“I would really like to see Starbucks back up their claim that we’re partners by sharing some of the multi-billion-dollar profit that our hard work gives to them.” This from Brent Hayes, Seattle barista and vocal supporter of the Starbucks Workers Union’s (SWU) national drive to organize the coffee drink behemoth. He and co-workers want this drive to help fight the poverty wages and constant erosion of workplace safety standards, made worse by Covid.
The current campaign began when three Buffalo, New York, stores petitioned for union elections. Two stores won their elections. The third lost because management challenged who could vote. A pair of additional stores withdrew their petitions but refiled them this year. There are now four unionized stores in the Buffalo area. At last count, stores seeking union protection topped 100 in over 20 states.
Pressure builds. This explosion of organizing in the workforce of the worlds’ biggest multinational coffeehouse chain was completely predictable. Tensions had grown long before the Covid-19 pandemic intensified the pressure on Starbucks and other low-paid workers. Complaints by SWU and supporters include abusive work environments plagued by chronic understaffing, unpredictable schedules, unaffordable monthly premiums for health insurance, and arbitrary refusals of sick time. As if that weren’t enough, when the pandemic hit, the partners (as Starbucks calls their employees) were forced to do more work with less time and staff in order to increase profits. Covid sanitation measures were added to workers’ already hectic days, again with no added help or pay.
Hayes, who works at the Westlake drive-through location, said unionization “is largely so that we can implement policies and benefits that look out for partners over profit. We’ve seen unionized locations walking out and fighting for Covid rights — because they have protections.”
Some workers hoped it might get better. Instead, Starbucks’ management practices created the perfect breeding ground to fuel this brewing worker revolt. One look at Starbucks’ anti-union history shows why.
Union buster vs. workers. Howard Schultz, who stepped down as Starbucks CEO in 2008, made his career fighting unionization efforts. Schultz became president of the Seattle-based company in 1987. He then immediately broke faith with Starbucks’ first union. Its 1985 contract provided healthcare coverage, paid vacation, and sick leave. This win was secured by nearly 120 Starbucks workers, represented by United Food and Commercial Workers Local 1001.
During the forced negotiations, Shultz demanded the addition of 11 coffee shops in the hope they would reject the union. Instead, they supported it. Schultz demanded contract cuts to healthcare and protections against unjust firings, and for his right to change working conditions unilaterally. The union refused so Schultz stalled negotiations and promoted a decertification petition. All the unions’ Seattle shops were decertified by the end of 1987.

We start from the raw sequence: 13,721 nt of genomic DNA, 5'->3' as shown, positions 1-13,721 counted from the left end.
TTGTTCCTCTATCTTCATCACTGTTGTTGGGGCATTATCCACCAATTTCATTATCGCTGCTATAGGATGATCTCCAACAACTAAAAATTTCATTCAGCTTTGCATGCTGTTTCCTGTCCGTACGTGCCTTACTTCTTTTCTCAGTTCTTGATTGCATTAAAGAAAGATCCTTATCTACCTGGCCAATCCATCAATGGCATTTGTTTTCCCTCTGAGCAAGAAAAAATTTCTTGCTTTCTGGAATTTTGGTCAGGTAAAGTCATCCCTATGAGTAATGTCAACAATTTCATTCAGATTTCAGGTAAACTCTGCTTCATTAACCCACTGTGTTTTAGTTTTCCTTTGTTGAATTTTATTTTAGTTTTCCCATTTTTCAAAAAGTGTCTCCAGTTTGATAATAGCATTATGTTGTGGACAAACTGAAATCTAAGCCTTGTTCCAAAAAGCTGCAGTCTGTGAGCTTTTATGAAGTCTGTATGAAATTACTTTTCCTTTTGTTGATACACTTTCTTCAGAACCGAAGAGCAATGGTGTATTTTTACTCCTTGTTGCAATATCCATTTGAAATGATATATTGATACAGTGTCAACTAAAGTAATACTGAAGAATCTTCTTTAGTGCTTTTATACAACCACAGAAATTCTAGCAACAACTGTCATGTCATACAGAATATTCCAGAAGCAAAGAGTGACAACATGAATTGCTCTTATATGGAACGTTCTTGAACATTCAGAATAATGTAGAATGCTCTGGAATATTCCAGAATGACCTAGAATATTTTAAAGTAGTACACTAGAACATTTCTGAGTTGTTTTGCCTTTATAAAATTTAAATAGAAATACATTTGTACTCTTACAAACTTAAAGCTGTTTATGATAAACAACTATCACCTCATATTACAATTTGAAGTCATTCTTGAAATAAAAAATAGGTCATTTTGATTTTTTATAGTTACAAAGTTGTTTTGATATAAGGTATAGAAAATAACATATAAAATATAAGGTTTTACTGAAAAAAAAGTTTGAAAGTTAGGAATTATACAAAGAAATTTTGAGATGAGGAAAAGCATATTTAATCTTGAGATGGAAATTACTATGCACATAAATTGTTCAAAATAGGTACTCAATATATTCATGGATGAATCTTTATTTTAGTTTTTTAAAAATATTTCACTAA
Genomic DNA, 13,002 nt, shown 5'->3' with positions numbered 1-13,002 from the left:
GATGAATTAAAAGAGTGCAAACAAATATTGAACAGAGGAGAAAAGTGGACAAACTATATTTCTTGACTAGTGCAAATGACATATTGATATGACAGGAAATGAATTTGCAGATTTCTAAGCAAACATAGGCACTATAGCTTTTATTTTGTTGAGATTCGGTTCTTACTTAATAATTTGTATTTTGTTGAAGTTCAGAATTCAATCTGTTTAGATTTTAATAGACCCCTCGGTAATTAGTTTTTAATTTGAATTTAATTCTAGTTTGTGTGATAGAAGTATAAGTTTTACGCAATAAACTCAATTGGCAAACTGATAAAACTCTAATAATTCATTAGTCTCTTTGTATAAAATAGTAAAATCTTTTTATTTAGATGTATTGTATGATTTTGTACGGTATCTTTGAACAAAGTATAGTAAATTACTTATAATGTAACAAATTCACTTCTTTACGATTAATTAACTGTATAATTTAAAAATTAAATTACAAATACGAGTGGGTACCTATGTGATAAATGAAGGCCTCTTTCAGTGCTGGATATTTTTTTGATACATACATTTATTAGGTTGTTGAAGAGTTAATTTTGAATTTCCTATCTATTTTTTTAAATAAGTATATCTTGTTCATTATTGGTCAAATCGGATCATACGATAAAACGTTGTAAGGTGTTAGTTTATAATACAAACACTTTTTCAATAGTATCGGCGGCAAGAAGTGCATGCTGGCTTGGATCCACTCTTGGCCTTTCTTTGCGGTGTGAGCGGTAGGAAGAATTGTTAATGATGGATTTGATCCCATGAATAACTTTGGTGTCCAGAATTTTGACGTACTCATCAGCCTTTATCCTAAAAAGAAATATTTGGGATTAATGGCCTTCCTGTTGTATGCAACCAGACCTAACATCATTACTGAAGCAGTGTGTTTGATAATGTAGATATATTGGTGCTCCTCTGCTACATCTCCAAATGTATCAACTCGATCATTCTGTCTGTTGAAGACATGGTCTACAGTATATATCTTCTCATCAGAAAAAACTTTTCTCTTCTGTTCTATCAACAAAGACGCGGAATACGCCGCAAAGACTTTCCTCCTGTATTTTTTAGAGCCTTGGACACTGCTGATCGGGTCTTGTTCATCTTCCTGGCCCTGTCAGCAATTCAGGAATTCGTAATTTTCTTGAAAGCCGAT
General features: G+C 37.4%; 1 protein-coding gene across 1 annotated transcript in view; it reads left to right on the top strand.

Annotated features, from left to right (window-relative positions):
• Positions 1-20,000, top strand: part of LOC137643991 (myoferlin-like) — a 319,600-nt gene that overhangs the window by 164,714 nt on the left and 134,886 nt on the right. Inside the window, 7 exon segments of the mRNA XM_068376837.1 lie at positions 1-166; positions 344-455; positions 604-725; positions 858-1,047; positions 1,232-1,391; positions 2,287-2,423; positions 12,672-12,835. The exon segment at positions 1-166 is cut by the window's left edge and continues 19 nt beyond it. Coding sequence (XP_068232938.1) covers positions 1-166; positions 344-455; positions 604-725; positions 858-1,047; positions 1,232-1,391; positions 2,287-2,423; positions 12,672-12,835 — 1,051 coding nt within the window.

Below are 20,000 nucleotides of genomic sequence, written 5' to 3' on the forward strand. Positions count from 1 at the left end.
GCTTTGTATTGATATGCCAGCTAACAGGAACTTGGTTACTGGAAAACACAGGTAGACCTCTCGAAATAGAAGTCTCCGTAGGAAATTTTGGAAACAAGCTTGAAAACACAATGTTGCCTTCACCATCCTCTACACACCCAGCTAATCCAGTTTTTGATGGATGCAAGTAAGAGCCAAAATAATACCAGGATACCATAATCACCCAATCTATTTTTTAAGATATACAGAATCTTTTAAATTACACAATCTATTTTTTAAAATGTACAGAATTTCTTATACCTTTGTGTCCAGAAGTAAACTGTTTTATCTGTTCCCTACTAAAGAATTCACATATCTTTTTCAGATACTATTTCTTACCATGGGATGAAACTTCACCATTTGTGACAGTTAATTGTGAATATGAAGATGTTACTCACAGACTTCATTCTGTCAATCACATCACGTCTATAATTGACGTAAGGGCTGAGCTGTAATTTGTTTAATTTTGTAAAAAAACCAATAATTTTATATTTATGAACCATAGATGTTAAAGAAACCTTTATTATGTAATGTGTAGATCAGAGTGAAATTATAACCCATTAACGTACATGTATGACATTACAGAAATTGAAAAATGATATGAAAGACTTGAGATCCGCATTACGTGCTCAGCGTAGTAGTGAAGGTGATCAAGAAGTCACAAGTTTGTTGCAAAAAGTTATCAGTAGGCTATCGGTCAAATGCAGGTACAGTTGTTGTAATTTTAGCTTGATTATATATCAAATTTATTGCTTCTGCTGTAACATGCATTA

Schultz, named interim CEO in March 2022, is following a familiar playbook. Currently, the tactics range from retaliation against employees for attempts to unionize, to attempts to force voting by district instead of by individual stores. In Memphis, Tennessee, all the organizers were fired over trumped-up charges of incorrectly applying Covid masking guidelines. In Mesa, Arizona, management forced a supervisor who has leukemia to work long shifts with no help, denied her sick leave, then fired her for going home ill. The union publicized the incident, and management was forced to rehire her. And the workers overwhelming voted to join the union.
The company has also opted to hire over 30 attorneys from a big union-busting law firm. Schultz flew to New York to speak at a partner event just days before the stores were set to vote on the union. Afterwards, in a letter addressed to employees “with love,” Schultz wrote that “No partner has ever needed to have a representative seek to obtain things we all have as partners at Starbucks.”
The company’s attempts to paint a picture of collaboration and problem solving is a desperate attempt to cover up Starbucks’ own anti-union history and comes as no surprise. The gloves have come off in this fight for workplace democratization. Continued solidarity for local workers is more meaningful than ever. For more information on this important fight, go to Starbucks Workers United at sbworkersunited.org.
Hitchcock works in energy technology and wants international solutions to uncontrolled corporate growth. Send feedback to FSnews@socialism.com.